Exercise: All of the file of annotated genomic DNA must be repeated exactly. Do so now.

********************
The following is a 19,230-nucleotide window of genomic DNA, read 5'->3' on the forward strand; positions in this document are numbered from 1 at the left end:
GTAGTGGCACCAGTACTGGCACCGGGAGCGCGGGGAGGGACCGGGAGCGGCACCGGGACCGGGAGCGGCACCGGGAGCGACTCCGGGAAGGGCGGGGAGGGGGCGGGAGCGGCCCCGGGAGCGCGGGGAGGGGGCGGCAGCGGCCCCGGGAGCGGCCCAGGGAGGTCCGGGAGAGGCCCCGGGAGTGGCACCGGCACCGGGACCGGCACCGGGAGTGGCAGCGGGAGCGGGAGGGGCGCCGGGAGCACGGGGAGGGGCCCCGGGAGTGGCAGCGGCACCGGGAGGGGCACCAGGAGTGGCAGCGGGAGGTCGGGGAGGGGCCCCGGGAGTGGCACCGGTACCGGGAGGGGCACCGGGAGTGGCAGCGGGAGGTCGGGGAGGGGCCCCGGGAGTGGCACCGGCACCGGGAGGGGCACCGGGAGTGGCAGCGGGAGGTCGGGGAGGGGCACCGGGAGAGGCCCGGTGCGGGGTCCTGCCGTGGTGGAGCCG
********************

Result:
The following is a 19,230-nucleotide window of genomic DNA, read 5'->3' on the forward strand; positions in this document are numbered from 1 at the left end:
GTAGTGGCACCAGTACTGGCACCGGGAGCGCGGGGAGGGACCGGGAGCGGCACCGGGACCGGGAGCGGCACCGGGAGCGACTCCGGGAAGGGCGGGGAGGGGGCGGGAGCGGCCCCGGGAGCGCGGGGAGGGGGCGGCAGCGGCCCCGGGAGCGGCCCAGGGAGGTCCGGGAGAGGCCCCGGGAGTGGCACCGGCACCGGGACCGGCACCGGGAGTGGCAGCGGGAGCGGGAGGGGCGCCGGGAGCACGGGGAGGGGCCCCGGGAGTGGCAGCGGCACCGGGAGGGGCACCAGGAGTGGCAGCGGGAGGTCGGGGAGGGGCCCCGGGAGTGGCACCGGTACCGGGAGGGGCACCGGGAGTGGCAGCGGGAGGTCGGGGAGGGGCCCCGGGAGTGGCACCGGCACCGGGAGGGGCACCGGGAGTGGCAGCGGGAGGTCGGGGAGGGGCACCGGGAGAGGCCCGGTGCGGGGTCCTGCCGTGGTGGAGCCG